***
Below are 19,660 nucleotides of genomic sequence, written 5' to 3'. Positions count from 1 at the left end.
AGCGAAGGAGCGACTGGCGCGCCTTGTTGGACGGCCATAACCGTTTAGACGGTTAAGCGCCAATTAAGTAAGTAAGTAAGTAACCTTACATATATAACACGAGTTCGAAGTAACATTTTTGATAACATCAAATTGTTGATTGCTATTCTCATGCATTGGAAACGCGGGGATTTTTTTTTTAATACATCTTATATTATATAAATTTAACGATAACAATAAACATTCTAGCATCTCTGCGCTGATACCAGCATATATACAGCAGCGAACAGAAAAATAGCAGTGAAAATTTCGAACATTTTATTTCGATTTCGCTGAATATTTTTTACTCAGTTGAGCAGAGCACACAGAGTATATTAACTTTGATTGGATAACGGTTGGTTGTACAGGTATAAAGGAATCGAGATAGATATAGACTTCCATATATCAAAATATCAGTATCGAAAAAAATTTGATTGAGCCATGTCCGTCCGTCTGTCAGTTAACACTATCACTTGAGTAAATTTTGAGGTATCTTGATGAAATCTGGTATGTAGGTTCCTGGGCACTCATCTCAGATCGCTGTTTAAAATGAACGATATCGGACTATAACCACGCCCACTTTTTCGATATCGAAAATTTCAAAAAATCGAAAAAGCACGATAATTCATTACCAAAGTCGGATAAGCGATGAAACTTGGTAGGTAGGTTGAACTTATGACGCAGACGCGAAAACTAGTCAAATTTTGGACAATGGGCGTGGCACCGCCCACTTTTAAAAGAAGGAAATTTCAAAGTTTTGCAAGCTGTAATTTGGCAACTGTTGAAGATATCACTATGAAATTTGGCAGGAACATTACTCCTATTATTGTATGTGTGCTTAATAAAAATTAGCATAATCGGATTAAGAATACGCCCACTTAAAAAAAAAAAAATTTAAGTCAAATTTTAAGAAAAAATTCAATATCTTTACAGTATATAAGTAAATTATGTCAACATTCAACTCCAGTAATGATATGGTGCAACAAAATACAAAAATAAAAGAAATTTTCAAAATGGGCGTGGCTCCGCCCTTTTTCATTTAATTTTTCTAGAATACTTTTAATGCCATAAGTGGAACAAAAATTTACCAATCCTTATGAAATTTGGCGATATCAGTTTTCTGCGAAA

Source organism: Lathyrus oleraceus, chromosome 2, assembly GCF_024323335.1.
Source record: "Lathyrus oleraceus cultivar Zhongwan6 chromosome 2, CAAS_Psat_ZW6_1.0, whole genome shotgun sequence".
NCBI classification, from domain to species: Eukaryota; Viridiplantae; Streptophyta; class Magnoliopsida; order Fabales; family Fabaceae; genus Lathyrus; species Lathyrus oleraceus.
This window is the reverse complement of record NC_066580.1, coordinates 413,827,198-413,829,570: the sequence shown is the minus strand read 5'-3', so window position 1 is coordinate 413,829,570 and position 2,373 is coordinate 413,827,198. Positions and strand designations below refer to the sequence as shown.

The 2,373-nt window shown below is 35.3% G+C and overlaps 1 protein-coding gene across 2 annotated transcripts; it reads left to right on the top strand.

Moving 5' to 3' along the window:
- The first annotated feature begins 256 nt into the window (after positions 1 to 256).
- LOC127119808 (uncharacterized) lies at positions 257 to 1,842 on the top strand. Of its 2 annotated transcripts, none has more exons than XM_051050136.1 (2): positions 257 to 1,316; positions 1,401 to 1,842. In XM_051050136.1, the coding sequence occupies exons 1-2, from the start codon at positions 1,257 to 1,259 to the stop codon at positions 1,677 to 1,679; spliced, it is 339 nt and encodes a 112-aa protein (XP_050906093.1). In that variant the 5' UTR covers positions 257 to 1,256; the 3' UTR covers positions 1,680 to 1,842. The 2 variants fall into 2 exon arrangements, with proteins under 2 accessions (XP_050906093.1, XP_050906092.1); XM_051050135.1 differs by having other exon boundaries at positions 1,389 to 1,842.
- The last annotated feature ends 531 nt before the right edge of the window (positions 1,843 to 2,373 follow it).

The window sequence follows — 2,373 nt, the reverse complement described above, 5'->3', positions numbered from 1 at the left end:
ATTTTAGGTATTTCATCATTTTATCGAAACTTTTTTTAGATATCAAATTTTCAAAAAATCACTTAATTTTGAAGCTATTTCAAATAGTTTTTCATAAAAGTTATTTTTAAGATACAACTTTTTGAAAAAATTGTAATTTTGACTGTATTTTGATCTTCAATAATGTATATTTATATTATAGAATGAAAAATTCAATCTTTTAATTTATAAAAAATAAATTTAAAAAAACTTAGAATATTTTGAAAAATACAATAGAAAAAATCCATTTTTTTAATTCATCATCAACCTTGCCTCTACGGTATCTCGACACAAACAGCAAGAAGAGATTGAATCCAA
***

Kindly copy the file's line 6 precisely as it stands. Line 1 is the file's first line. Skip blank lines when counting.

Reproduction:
This window is the reverse complement of record NC_066580.1, coordinates 413,827,198-413,829,570: the sequence shown is the minus strand read 5'-3', so window position 1 is coordinate 413,829,570 and position 2,373 is coordinate 413,827,198. Positions and strand designations below refer to the sequence as shown.